Wood after his January 20 arrest.
A federal judge has dropped the "inciting a riot" felony charge for all six defendants in the first trial against those arrested during Inauguration Day protests in Washington, D.C. One of those six defendants is Alexei Wood,
a San Antonio photojournalist who documented the January 20 (or, J20) protest
via livestream video.
Wood's 42-minute Facebook video was one of the main pieces of evidence used to convince D.C. Superior Court Judge Lynn Leibovitz to drop the incitement charge against the first six J20 defendants in court Wednesday.
"It's huge," Wood told the Current
during a court recess Wednesday. "It could change everything for my case."
Wood was arrested in January along with nearly 200 other journalists, protesters, and bystanders who were indiscriminately rounded up and arrested after the protest turned violent. He was charged with six felony charges (the "inciting a riot" charge and five counts of destruction of property) and two misdemeanor counts of rioting and conspiracy to riot.
Wood said that the incitement charge was the one he was most worried about. In his livestream, Wood can be heard yelling "Whoo!" while showing protesters breaking things. To the prosecution, these actions were enough to be riot-inciting. But Judge Leibovitz disagreed.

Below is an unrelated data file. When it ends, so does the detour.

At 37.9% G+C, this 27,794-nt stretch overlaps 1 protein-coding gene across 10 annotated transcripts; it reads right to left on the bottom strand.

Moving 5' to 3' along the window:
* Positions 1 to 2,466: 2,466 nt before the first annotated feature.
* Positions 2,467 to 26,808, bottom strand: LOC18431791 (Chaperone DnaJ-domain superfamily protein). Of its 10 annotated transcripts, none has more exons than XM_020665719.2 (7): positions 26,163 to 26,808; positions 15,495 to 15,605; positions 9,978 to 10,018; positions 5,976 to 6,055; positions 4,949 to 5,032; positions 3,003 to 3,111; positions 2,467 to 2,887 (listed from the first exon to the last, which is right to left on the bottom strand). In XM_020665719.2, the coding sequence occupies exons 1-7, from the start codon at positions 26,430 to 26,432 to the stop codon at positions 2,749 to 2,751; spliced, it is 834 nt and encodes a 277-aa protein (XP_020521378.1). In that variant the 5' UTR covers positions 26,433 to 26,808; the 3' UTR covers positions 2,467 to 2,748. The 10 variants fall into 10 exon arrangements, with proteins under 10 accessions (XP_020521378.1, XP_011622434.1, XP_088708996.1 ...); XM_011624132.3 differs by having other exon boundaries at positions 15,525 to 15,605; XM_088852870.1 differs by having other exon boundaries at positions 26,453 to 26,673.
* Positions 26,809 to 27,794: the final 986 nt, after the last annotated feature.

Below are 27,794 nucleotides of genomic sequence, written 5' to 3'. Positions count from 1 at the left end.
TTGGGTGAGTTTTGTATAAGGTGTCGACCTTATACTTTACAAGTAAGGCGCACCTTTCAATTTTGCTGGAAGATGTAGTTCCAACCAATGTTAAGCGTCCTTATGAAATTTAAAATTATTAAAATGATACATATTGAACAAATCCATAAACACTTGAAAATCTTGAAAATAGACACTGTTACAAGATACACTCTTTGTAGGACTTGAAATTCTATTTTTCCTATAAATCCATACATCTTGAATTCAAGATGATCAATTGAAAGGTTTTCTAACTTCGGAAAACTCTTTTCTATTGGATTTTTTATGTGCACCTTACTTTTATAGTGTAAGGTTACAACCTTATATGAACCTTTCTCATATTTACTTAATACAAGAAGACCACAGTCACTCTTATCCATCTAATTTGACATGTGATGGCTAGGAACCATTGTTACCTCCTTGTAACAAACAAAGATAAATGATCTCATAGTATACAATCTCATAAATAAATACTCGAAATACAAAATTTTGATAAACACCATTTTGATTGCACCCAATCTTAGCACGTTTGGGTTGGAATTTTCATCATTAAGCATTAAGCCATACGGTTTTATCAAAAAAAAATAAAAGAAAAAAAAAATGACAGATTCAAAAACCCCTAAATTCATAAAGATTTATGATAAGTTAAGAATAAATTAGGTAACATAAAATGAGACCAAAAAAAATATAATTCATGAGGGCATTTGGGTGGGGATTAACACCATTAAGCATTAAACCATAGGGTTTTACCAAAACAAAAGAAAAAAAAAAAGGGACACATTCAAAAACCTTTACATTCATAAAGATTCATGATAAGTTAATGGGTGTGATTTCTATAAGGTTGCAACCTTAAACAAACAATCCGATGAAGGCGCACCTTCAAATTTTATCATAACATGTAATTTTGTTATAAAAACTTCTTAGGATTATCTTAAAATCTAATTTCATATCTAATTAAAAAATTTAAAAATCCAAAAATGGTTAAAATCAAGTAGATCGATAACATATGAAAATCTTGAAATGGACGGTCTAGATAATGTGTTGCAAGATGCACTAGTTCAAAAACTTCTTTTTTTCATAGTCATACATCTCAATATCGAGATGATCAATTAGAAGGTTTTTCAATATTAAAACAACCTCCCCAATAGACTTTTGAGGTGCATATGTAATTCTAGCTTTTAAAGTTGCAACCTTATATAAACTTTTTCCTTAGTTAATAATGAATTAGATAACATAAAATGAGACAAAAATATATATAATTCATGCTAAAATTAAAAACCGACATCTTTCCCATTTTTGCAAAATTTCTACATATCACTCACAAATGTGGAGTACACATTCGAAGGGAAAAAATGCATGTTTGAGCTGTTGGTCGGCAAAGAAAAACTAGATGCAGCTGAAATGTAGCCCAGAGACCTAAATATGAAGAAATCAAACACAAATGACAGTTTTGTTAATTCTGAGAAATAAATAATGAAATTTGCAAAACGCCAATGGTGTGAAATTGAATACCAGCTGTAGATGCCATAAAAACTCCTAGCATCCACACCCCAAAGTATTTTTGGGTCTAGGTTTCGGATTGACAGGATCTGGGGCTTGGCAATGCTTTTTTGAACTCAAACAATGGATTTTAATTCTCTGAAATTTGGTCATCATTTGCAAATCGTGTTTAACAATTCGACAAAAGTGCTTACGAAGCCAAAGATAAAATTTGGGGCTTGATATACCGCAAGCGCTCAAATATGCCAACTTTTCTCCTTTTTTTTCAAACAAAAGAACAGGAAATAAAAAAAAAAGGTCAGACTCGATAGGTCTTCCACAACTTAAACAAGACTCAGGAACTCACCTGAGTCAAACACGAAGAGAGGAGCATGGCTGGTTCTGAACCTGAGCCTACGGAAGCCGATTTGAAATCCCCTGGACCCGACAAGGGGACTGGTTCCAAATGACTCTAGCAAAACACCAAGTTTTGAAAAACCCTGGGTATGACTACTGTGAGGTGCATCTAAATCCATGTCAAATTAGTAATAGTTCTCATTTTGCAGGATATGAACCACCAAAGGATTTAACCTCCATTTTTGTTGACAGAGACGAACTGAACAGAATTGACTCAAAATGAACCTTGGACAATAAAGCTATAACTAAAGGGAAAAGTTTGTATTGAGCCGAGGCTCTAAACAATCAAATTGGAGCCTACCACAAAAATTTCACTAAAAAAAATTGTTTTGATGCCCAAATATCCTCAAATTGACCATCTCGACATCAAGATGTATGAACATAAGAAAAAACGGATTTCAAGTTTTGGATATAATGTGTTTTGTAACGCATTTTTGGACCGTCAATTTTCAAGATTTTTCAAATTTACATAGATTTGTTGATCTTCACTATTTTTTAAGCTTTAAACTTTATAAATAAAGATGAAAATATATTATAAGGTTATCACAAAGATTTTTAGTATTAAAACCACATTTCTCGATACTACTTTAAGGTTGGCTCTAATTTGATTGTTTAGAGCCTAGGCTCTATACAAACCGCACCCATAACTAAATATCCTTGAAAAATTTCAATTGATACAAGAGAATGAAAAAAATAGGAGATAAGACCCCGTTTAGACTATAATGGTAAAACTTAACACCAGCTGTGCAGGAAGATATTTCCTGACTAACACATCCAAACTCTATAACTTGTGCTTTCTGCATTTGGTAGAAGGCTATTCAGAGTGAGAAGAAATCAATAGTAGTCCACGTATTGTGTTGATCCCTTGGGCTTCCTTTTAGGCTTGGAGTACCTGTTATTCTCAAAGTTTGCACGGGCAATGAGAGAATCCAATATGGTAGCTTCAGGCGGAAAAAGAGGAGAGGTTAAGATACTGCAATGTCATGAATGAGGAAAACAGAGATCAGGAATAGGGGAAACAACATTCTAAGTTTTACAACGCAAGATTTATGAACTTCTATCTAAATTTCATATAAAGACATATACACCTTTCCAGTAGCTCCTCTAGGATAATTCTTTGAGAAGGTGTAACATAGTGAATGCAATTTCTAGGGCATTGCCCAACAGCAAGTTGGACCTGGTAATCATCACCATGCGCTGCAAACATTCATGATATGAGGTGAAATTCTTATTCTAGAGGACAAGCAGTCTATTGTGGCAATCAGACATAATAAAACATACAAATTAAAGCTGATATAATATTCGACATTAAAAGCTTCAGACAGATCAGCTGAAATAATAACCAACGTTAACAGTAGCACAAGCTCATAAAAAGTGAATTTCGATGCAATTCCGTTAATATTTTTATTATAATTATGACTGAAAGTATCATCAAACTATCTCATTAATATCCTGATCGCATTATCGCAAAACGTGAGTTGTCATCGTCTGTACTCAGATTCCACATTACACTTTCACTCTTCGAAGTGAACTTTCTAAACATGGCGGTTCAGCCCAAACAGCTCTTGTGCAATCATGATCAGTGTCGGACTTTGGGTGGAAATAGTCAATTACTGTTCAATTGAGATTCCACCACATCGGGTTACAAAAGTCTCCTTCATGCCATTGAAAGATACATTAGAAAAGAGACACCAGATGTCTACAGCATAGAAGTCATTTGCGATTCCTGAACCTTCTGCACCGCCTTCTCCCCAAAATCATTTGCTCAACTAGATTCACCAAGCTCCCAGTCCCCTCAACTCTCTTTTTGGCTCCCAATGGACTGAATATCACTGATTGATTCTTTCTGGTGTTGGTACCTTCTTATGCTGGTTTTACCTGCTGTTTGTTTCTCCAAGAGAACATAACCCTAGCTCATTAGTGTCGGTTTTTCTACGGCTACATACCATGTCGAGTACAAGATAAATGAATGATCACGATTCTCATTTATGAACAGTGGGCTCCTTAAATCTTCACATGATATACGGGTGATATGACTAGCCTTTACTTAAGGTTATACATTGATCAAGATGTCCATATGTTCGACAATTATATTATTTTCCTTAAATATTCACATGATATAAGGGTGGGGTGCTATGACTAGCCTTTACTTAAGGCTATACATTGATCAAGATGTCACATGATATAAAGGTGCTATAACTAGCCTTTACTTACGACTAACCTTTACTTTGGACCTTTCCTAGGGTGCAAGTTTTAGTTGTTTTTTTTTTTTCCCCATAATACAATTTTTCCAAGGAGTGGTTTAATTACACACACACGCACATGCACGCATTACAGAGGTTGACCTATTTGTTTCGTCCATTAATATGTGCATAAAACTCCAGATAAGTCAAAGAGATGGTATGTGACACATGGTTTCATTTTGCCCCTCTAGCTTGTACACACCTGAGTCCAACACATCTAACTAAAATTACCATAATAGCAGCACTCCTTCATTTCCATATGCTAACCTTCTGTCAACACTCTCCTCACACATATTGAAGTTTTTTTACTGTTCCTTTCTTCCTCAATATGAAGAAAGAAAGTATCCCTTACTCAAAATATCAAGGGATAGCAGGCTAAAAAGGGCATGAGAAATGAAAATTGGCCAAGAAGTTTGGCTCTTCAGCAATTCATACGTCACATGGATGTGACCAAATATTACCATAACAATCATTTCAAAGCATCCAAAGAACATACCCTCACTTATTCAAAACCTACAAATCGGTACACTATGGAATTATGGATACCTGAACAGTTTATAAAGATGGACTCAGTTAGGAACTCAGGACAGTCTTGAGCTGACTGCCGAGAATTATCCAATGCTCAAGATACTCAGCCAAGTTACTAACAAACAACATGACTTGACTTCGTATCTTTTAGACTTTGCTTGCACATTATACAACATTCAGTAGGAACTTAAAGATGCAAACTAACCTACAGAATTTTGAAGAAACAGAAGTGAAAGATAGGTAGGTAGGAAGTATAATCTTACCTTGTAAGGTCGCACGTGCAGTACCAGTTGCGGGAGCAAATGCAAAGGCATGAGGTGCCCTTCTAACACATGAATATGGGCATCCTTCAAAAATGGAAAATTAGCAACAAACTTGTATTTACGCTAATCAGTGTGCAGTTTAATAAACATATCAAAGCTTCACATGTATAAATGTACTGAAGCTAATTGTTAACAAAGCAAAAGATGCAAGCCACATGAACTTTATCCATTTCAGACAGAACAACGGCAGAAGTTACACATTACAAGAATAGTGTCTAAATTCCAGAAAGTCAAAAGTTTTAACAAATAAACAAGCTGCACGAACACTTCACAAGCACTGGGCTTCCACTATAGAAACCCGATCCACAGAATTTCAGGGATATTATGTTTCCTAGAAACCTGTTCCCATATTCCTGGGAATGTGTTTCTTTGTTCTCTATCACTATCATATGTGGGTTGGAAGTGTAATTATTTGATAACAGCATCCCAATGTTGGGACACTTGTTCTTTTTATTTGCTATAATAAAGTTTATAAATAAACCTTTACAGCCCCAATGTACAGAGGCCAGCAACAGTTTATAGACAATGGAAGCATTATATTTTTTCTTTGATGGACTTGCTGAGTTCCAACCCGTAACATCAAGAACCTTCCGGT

"I didn't direct anyone to destruct property or start a riot, there was no criminal intent," Wood said. "This sets the precedent that expression of enthusiasm isn't a criminal offense, that it's first amendment-protected behavior."
He said the livestream evidence likely made him "the most vulnerable to incitement charges out of all the 187 defendants."
According to Ryan J. Reilly, who's been covering the trial for the Huffington Post
, the U.S. attorneys are treating the defendants the same way. Instead of looking at each defendant's case individually, attorneys are slapping everyone the same charges — making each defendant responsible for any criminal actions taken by others who happened to be arrested in the same sweep.
"The prosecution is not accusing any of us [six defendants] of property destruction individually — we're charged with aiding and abetting the people that did," Wood said.
It's a strategy Judge Leibovitz also doesn't seem to agree with. She dropped the indictment charge because she found no evidence that Wood or the five individuals on trial planned the protest. It's a judgement that will certainly affect the cases of the other 181 individuals awaiting trial.
Wood expects closing arguments to begin Thursday — and said he wouldn't be surprised if the jury began deliberations later that day.